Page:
LONDON (WithinTheLaw) - The Serious Fraud Office and Eversheds Sutherland have been castigated by the judge for their failure to meet a deadline for the disclosure of documents in a long running dispute with the Eurasian Natural Resources Corporation (ENRC).
The long running dispute revolves around the activities of Dechert’s outgoing head of white collar crime, Neil Gerrard, who has been accused of handing confidential information over to the SFO. The parties are currently preparing for a trial which is due to be heard in June 2021.
The SFO, which is being instructed by a team from Eversheds, has been ordered to disclose certain documents relating to its investigation into the ENRC, but they have applied for a further extension, having previously been granted two.
The SFO had been given until the 18th of September to file the relevant documents they wanted to disclose, but that it seems has not been enough. They asked for an extension saying it will be able to file some of the documents by October 16 and 30 but will need until November 27 for the bulk of the documents.
The request has not gone down well. Nathan Pillow QC criticised the SFO for failing to work quickly enough and not tapping into the full resources Eversheds could have provided.
“It has belatedly occurred to the SFO that they cannot complete the task with the resources they have put into it,” he said adding that Dechert and Hogan Lovells agreed with ENRC in a rare show of solidarity.
Justice Waksman reluctantly reset the deadlines to the middle and end of October, but he rejected the application to extend the deadline all the way to the end of November.
He noted that Dechert and Gerrard had made their disclosures by the June deadline. The update that Eversheds had provided in June was, he said, ‘unsatisfactory’ and had not said there might be a difficulty in meeting the September deadline.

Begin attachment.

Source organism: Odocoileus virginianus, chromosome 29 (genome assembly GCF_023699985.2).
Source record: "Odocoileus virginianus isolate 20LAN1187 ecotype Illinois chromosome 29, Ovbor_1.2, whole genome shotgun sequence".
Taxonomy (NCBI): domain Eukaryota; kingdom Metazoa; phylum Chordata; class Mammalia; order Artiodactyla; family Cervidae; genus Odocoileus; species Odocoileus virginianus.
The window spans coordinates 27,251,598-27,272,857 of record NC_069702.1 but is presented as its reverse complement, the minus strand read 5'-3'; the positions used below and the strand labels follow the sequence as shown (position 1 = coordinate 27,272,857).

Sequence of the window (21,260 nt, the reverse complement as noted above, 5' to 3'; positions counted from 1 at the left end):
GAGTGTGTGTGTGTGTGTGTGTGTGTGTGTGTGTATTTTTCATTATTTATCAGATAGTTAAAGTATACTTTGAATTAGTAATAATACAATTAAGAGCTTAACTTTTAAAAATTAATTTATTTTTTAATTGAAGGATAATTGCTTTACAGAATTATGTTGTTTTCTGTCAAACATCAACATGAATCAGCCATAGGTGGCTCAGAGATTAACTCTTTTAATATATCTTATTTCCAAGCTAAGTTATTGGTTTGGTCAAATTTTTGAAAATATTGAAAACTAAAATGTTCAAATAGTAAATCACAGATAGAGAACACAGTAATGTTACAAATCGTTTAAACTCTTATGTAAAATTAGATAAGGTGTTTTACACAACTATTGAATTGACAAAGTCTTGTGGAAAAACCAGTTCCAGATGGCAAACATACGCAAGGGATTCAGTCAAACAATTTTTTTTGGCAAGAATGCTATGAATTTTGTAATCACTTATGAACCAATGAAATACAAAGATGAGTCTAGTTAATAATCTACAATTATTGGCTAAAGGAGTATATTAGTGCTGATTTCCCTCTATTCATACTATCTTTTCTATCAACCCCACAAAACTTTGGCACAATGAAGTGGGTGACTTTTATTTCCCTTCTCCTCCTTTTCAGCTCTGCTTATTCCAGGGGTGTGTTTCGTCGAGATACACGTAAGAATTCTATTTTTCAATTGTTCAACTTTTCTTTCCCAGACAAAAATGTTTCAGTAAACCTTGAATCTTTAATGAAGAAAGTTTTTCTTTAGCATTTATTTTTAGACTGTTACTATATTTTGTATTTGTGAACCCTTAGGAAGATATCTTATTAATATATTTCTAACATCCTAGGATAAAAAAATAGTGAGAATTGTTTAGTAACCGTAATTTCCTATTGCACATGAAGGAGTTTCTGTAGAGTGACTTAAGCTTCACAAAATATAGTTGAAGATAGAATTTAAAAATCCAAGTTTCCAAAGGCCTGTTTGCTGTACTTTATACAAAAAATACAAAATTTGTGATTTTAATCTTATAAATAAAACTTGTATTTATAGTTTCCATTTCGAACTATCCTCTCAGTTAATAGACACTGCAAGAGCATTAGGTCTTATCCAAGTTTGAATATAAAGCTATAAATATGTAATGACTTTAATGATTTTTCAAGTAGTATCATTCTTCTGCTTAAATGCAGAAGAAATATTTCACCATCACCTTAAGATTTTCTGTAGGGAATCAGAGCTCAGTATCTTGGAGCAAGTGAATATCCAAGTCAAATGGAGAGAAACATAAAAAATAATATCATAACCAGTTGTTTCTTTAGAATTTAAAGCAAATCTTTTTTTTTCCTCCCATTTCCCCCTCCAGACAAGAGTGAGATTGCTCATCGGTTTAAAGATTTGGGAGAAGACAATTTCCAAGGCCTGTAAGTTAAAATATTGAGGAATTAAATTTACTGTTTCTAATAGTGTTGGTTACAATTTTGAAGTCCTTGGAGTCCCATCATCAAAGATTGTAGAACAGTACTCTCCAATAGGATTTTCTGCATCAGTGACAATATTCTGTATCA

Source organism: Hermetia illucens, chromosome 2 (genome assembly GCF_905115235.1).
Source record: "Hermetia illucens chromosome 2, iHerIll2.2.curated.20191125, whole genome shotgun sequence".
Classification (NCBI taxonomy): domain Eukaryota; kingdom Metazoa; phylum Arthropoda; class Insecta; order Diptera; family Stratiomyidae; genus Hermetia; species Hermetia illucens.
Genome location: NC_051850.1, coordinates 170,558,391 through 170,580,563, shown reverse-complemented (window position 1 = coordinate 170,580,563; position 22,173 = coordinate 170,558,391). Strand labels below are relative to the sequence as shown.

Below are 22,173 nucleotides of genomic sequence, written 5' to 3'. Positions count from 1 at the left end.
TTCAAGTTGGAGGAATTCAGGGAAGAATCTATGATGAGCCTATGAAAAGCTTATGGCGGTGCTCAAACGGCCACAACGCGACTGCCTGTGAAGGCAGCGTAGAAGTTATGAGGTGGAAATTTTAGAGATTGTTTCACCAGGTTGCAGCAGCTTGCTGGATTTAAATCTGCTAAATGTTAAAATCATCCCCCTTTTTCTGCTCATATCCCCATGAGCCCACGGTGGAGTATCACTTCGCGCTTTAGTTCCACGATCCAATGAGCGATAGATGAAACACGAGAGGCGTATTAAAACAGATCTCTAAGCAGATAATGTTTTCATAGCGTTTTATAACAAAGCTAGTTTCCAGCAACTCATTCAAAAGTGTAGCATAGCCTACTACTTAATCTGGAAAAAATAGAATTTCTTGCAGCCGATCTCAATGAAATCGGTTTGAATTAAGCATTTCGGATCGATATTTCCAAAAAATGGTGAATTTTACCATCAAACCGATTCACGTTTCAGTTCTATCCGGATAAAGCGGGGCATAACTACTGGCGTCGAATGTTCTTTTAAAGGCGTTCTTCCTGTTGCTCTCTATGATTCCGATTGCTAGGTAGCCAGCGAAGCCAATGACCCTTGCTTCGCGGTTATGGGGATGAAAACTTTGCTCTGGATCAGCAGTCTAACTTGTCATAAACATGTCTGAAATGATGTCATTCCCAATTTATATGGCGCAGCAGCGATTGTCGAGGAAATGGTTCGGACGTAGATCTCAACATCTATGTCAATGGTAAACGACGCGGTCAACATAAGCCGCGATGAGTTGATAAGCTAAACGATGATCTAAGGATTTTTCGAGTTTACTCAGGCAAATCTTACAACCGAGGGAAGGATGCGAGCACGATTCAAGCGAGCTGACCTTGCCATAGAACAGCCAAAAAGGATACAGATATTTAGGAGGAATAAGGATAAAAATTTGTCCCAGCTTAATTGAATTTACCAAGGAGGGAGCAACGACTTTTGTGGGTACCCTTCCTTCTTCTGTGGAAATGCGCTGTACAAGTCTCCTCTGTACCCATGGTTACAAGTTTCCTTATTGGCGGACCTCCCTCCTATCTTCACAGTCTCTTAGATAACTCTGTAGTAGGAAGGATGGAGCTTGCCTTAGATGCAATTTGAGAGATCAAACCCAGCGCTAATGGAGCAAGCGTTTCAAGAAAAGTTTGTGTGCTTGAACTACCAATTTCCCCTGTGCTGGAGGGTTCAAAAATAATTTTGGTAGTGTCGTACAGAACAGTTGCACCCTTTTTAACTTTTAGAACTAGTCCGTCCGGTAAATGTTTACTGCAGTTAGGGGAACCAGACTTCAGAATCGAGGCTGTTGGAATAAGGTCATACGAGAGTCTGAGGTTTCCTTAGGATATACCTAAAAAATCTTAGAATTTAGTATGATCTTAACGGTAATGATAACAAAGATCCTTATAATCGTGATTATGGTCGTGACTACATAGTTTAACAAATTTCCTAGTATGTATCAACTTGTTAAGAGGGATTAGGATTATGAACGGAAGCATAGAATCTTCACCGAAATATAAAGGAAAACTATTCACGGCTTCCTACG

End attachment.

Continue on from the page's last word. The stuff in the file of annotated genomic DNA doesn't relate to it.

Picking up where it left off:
“If they did not think there was a need for an extension, it is remarkable,” he added, “because a month later they asked for the extension.”
He pointed out that Eversheds could have supplied more resources to the SFO who have not started reviewing which documents need to be redacted. The reason given has been that the SFO wants to undertake the work themselves to avoid putting too much strain on Eversheds.
It ‘beggars belief,’ he said, that a global law firm such as Eversheds would not be able to take on more work.
In a statement ENRC said: “This is a serious setback for the SFO, who have dragged their feet from the beginning of this whole process and were rightly admonished by Justice Waksman for their desultory approach to disclosure. It is frankly astonishing that a public body has breached the deadline set out by the court, and it is clear that the delay was caused by the SFO’s discomfort in investigating their own wrongdoing.”
(Written by Tom Cropper, edited by Michael O'Sullivan)